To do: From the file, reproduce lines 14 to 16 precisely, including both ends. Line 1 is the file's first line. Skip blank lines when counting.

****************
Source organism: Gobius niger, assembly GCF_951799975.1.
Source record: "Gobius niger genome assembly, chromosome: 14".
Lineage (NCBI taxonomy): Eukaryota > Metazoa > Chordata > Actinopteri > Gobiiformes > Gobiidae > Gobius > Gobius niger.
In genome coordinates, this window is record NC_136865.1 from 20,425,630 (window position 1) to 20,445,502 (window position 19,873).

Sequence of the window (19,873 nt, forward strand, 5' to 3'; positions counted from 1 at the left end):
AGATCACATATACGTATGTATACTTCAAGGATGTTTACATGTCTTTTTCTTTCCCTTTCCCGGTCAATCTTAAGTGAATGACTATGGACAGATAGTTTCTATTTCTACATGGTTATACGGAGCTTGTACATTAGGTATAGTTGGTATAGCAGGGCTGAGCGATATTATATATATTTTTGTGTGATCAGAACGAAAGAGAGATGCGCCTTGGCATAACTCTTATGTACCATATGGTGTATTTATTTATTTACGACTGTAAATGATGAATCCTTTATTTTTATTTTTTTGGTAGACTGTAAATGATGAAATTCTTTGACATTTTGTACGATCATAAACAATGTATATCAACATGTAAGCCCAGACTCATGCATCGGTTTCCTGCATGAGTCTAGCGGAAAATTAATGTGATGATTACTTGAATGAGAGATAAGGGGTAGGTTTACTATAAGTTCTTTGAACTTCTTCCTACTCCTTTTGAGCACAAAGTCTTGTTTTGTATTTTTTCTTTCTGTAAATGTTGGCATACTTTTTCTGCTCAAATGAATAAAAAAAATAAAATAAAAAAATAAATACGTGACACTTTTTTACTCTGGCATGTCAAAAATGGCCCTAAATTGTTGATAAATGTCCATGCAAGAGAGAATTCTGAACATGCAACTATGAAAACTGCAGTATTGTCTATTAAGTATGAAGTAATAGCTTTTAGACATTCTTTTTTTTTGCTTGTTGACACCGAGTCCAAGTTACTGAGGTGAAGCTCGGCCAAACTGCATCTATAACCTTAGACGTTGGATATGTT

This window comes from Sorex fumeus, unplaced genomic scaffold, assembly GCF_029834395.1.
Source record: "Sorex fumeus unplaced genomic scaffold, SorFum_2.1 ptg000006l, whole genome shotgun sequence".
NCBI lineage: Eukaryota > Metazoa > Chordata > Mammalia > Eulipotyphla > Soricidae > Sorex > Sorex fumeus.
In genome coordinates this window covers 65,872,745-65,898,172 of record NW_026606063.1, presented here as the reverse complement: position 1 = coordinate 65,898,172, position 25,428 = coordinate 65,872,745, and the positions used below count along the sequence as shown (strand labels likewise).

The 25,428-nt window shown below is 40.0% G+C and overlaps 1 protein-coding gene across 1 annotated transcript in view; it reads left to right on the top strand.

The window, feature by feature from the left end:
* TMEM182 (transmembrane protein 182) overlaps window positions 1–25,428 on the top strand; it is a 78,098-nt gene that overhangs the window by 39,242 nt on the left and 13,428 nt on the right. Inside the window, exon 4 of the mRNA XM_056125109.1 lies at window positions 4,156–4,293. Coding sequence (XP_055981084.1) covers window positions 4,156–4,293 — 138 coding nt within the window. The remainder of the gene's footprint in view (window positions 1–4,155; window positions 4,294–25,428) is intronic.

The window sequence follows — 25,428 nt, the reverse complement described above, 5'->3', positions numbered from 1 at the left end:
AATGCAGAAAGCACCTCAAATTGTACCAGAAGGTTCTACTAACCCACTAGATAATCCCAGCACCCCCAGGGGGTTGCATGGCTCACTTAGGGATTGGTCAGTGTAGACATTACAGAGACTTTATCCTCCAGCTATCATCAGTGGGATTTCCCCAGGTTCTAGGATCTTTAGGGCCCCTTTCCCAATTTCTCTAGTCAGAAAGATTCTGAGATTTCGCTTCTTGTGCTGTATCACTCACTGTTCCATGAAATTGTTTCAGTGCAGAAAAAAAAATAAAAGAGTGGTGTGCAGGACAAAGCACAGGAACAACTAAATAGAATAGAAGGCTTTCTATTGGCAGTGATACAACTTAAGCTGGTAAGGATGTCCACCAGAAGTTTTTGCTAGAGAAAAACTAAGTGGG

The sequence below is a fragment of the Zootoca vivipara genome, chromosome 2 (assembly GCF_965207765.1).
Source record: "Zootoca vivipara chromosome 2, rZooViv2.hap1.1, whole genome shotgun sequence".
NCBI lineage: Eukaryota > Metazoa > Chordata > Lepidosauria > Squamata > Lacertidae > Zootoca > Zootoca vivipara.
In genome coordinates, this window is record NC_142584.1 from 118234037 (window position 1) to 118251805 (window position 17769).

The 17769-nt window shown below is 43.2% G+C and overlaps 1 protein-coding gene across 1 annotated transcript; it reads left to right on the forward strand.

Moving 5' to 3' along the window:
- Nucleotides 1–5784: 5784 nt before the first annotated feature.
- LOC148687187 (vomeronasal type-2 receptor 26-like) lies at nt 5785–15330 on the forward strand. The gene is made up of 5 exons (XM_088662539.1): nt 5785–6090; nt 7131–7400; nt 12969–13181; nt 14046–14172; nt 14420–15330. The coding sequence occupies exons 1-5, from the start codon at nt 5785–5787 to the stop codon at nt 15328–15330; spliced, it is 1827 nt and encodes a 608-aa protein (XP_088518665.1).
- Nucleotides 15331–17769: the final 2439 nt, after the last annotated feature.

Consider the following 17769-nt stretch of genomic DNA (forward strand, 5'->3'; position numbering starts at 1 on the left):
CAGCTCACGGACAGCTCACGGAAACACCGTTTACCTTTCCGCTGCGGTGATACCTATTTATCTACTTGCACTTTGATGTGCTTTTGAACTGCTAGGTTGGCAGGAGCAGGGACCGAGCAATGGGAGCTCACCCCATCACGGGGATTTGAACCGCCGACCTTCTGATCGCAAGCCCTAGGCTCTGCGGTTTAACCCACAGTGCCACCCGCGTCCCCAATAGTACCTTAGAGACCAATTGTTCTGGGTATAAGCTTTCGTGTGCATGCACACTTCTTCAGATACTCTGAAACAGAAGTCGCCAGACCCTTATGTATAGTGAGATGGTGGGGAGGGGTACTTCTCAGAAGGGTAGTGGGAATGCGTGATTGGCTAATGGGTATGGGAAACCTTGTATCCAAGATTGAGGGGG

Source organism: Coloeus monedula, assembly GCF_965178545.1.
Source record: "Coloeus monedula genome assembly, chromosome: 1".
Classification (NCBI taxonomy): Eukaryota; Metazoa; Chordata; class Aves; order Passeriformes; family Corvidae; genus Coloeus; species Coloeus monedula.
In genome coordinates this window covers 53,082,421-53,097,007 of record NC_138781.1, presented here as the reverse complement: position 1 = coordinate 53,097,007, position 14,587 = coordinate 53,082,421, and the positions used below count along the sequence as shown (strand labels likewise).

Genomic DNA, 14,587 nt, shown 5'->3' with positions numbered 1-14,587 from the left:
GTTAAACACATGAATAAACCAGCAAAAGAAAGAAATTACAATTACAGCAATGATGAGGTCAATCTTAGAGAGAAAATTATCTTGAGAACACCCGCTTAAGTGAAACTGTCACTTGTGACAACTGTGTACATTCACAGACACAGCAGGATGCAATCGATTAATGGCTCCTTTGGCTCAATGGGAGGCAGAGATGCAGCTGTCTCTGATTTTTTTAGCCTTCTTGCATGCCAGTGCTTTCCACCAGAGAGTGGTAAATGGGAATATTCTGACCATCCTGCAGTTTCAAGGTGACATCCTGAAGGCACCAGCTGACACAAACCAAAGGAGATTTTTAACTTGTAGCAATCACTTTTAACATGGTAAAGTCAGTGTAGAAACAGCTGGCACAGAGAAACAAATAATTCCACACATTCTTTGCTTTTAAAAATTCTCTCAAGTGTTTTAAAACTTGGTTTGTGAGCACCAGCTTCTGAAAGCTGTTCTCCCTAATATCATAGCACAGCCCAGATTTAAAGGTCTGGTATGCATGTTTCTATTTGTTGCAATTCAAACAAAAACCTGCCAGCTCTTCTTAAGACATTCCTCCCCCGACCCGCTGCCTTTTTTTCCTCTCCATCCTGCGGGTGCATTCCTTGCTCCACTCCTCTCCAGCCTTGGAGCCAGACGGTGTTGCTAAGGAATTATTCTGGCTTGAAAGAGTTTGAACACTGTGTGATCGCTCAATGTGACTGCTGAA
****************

The window sequence follows — 25,428 nt, the reverse complement described above, 5'->3', positions numbered from 1 at the left end:
AATGCAGAAAGCACCTCAAATTGTACCAGAAGGTTCTACTAACCCACTAGATAATCCCAGCACCCCCAGGGGGTTGCATGGCTCACTTAGGGATTGGTCAGTGTAGACATTACAGAGACTTTATCCTCCAGCTATCATCAGTGGGATTTCCCCAGGTTCTAGGATCTTTAGGGCCCCTTTCCCAATTTCTCTAGTCAGAAAGATTCTGAGATTTCGCTTCTTGTGCTGTATCACTCACTGTTCCATGAAATTGTTTCAGTGCAGAAAAAAAAATAAAAGAGTGGTGTGCAGGACAAAGCACAGGAACAACTAAATAGAATAGAAGGCTTTCTATTGGCAGTGATACAACTTAAGCTGGTAAGGATGTCCACCAGAAGTTTTTGCTAGAGAAAAACTAAGTGGG

The sequence below is a fragment of the Zootoca vivipara genome, chromosome 2 (assembly GCF_965207765.1).